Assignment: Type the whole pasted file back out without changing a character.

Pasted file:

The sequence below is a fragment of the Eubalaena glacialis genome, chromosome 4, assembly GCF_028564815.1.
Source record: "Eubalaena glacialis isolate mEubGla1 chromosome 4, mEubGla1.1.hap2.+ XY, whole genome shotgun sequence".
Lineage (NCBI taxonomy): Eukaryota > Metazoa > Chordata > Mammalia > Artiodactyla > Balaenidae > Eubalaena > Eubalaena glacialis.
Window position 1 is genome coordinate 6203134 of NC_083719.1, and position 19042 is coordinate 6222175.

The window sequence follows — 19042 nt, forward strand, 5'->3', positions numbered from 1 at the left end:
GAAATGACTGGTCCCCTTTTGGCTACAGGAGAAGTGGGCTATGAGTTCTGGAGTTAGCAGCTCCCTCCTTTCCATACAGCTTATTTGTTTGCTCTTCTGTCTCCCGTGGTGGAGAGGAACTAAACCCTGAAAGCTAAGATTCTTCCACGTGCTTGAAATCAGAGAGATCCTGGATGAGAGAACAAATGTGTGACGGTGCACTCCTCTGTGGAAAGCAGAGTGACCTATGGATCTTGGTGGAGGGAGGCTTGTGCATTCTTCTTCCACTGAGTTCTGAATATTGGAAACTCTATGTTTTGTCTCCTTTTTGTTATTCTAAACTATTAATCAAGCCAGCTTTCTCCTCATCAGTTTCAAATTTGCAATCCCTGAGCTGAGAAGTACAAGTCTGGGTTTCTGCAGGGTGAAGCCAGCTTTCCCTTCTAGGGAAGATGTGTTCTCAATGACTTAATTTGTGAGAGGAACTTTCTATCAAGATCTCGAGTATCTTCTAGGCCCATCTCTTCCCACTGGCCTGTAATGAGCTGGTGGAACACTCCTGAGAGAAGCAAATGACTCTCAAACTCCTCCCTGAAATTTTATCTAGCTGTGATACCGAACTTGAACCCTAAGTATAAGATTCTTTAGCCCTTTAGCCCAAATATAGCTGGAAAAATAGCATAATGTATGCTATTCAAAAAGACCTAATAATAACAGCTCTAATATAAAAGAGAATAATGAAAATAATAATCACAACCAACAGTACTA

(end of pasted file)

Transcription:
The sequence below is a fragment of the Eubalaena glacialis genome, chromosome 4, assembly GCF_028564815.1.
Source record: "Eubalaena glacialis isolate mEubGla1 chromosome 4, mEubGla1.1.hap2.+ XY, whole genome shotgun sequence".
Lineage (NCBI taxonomy): Eukaryota > Metazoa > Chordata > Mammalia > Artiodactyla > Balaenidae > Eubalaena > Eubalaena glacialis.
Window position 1 is genome coordinate 6203134 of NC_083719.1, and position 19042 is coordinate 6222175.

The window sequence follows — 19042 nt, forward strand, 5'->3', positions numbered from 1 at the left end:
GAAATGACTGGTCCCCTTTTGGCTACAGGAGAAGTGGGCTATGAGTTCTGGAGTTAGCAGCTCCCTCCTTTCCATACAGCTTATTTGTTTGCTCTTCTGTCTCCCGTGGTGGAGAGGAACTAAACCCTGAAAGCTAAGATTCTTCCACGTGCTTGAAATCAGAGAGATCCTGGATGAGAGAACAAATGTGTGACGGTGCACTCCTCTGTGGAAAGCAGAGTGACCTATGGATCTTGGTGGAGGGAGGCTTGTGCATTCTTCTTCCACTGAGTTCTGAATATTGGAAACTCTATGTTTTGTCTCCTTTTTGTTATTCTAAACTATTAATCAAGCCAGCTTTCTCCTCATCAGTTTCAAATTTGCAATCCCTGAGCTGAGAAGTACAAGTCTGGGTTTCTGCAGGGTGAAGCCAGCTTTCCCTTCTAGGGAAGATGTGTTCTCAATGACTTAATTTGTGAGAGGAACTTTCTATCAAGATCTCGAGTATCTTCTAGGCCCATCTCTTCCCACTGGCCTGTAATGAGCTGGTGGAACACTCCTGAGAGAAGCAAATGACTCTCAAACTCCTCCCTGAAATTTTATCTAGCTGTGATACCGAACTTGAACCCTAAGTATAAGATTCTTTAGCCCTTTAGCCCAAATATAGCTGGAAAAATAGCATAATGTATGCTATTCAAAAAGACCTAATAATAACAGCTCTAATATAAAAGAGAATAATGAAAATAATAATCACAACCAACAGTACTA